The second area of which Hart speaks is relief of the needy. He treats private charity as the precursor of state provision, but in so doing he overlooks the organized role, in England at least, of the parish vestry described in the Webbs’ The Parish and the County. For the reasons there suggested, a return to highly local administration even of centrally provided funds may not be totally feasible, but with respect to the care of preschool children and of the elderly, programs existing in several countries including the Netherlands and Japan speak to the wisdom of his design. (See “Making Compassionate Conservatism Concrete,” American Outlook, summer 2002.)
Hart’s final suggestion relates to the revitalization of the National Guard as an instrument of homeland defense against terrorism. This is not really a matter of ward government, of course, but a subject about which Senator Hart’s observations gain credence from his prophetic warnings as co-chairman of the Commission on National Security for the Twenty-First Century. He properly regards the Posse Commitatus Act, which bars the regular army from domestic law enforcement and is now under pressure from the Bush Administration, as an important part of the nation’s working constitution. It is also evident that he does not consider the Second Amendment to be obsolete.
Two mild criticisms of this generally admirable performance are in order.
Perhaps with an eye to his political future, Senator Hart frequently professes to see no conflict between his design for localism and the current “extensive body of Supreme Court opinions and statutory law” protecting “laudable and necessary programs” relating to “racial integration, education methodologies, school financing equalization, gender neutralization, and access for handicapped children.” The pervasiveness of these commands, however, frequently beggars belief (as with the judicial destruction of the authority of town government in Vermont and New Hampshire), and these decisions thus create a collision predicted by Tocqueville’s observation that local energies cannot be enlisted for national schemes if energetic characters are denied scope for freedom of will. It is for this reason that the most striking recent developments confirming Senator Hart’s thesis about the contemporary need for localism have taken place in quasi-private institutions off the radar screen of courts and government agencies—residential community associations and business improvement districts.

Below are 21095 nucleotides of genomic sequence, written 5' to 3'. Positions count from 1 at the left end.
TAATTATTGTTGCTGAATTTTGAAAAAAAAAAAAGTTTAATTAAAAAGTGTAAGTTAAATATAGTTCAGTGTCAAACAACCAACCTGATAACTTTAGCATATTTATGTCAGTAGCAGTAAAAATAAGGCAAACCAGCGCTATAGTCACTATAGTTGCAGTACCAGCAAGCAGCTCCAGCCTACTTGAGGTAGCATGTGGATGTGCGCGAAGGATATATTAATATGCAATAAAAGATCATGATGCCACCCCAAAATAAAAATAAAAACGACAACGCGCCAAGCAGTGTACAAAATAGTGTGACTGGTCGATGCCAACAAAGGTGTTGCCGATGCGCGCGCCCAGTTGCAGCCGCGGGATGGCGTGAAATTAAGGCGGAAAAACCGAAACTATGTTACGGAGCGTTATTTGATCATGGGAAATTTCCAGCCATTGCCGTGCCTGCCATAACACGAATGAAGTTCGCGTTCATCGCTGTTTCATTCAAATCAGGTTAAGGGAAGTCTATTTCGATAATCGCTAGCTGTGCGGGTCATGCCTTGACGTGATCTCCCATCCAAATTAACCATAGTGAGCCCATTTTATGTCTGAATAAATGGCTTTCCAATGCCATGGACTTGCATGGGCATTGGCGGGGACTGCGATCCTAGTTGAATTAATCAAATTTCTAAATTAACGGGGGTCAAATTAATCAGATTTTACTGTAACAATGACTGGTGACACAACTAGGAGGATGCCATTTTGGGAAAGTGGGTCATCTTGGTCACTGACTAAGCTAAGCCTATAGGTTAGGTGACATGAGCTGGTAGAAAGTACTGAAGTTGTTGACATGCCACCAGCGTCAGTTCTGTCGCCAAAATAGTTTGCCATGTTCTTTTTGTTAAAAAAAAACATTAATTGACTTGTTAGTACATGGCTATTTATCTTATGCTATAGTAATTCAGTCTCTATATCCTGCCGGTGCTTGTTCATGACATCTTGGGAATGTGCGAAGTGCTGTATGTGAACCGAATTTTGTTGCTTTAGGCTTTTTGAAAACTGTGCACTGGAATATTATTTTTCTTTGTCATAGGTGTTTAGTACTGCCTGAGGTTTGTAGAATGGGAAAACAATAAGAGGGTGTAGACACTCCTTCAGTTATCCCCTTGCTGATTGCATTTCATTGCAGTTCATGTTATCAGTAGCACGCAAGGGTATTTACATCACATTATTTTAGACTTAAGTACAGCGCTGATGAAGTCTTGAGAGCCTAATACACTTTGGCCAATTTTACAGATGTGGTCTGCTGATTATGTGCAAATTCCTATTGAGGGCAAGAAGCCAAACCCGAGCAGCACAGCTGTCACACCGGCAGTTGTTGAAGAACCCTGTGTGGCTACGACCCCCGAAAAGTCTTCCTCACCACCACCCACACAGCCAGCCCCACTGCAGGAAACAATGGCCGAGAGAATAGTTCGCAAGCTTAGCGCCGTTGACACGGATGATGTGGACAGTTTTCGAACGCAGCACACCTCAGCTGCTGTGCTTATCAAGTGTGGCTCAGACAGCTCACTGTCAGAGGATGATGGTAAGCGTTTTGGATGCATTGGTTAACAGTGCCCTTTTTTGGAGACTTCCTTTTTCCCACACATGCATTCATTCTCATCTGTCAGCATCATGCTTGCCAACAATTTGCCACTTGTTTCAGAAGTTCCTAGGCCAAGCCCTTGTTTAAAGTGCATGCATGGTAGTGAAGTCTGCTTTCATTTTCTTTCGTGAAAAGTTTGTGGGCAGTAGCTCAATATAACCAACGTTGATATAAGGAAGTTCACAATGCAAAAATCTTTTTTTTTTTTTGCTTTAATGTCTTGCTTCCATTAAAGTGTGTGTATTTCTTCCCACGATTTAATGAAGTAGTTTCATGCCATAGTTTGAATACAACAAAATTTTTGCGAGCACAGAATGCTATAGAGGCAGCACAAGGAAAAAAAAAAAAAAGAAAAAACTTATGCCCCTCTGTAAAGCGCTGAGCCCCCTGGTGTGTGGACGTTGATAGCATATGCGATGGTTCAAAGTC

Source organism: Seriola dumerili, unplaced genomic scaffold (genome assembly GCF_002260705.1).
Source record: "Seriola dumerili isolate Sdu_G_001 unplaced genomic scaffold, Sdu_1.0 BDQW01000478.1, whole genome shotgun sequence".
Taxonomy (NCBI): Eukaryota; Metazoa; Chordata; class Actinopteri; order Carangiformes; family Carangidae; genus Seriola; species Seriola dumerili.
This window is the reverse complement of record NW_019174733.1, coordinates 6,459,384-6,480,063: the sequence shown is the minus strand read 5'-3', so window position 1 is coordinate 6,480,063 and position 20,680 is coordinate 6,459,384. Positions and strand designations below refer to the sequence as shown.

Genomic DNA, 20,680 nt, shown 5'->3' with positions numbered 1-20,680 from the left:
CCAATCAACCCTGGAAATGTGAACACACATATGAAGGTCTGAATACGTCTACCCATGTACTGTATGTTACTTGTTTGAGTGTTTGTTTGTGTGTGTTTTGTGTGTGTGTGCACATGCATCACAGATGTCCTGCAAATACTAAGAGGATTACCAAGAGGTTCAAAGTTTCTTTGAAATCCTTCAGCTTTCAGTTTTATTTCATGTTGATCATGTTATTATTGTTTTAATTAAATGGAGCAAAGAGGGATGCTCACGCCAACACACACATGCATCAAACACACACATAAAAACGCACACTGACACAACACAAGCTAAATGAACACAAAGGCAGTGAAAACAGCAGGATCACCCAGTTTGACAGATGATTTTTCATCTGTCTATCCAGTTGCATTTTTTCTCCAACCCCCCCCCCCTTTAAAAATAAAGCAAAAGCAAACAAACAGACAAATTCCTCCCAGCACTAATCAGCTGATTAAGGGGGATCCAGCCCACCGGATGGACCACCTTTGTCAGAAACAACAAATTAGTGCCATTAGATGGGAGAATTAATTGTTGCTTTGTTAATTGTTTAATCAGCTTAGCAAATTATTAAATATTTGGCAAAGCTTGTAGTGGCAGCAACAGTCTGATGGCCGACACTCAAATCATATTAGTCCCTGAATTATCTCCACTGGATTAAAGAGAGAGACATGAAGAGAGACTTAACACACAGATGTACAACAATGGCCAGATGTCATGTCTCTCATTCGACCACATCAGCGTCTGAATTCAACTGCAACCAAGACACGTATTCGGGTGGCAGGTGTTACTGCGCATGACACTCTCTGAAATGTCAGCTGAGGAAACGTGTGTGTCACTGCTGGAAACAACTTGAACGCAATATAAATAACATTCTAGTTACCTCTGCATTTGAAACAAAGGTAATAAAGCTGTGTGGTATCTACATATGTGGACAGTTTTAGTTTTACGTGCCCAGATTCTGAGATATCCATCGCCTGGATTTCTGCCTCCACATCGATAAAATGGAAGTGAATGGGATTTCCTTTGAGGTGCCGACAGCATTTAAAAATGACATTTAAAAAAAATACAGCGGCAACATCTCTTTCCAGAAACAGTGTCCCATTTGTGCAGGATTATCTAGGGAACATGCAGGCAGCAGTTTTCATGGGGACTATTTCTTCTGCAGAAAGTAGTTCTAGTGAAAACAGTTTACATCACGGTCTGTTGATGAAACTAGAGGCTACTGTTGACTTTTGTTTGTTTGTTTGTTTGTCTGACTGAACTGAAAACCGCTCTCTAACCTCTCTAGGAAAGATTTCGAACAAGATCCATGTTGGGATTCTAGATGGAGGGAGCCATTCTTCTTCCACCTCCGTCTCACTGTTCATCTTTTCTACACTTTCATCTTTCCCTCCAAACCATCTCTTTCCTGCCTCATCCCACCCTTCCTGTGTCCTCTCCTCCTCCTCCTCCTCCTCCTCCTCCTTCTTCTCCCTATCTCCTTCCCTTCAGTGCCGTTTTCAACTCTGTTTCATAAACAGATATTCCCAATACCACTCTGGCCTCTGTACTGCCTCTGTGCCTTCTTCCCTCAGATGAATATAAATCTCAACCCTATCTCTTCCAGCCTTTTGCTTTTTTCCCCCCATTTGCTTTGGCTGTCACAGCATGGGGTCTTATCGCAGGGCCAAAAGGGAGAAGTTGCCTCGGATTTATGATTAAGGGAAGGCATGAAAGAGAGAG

My second critical observation is akin to the first. Hart, echoing many fashionable writers, disdains the recent “escape to middle class suburbs, upper middle class enclaves or upper class gated communities,” with their private associations created by deed covenants. He correctly recognizes that “republics are in fact being created in the suburban and semirural areas near America’s large cities.” He argues, however, that “Consideration might be given as to whether they are also democratic republics. Communities of affluence might be increasingly augmented and surrounded by authentic republics of the ward.” This comment reflects a common lack of appreciation of an historical fact: every sizeable housing development since the early 1960s has been a “little republic,” including those built for the lower middle class, and in some parts of the country 75 percent of the population lives under the jurisdiction of such associations. By giving residents a sense of control over their environment, they have contributed importantly to the public’s contentment with suburban life. Senator Hart is right in wanting to extend these benefits to older, less prosperous areas. The future of American local government lies in enlarging their functions—by allowing incorporation of parallel public taxing and school districts—and their reach, by encouraging creation of similar precinct associations in already developed areas. He will discover this when he turns, as he promises, from political theory to political science.
The book contains several oblique allusions to the circumstances of Senator Hart’s fall from grace. He is plainly a repentant sinner, and he is largely right when he observes, in a footnote, that “Authentic republicanism suffers when a narrow preoccupation with sin replaces a concern for genuine public morality.” This issue was not a concern for Washington, Churchill, or DeGaulle, but democracies must generally make do with people of commoner clay. On the evidence of this book, Senator Hart may not be the best man the country has got, but he may well be the best man his party has got.

George W. Liebmann is an attorney in Baltimore and the author of several books, including Six Lost Leaders: Prophets of Civil Society (Rowman & Littlefield, 2001), and Solving Problems Without Large Government: Devolution, Fairness and Equality (Praeger, 2000).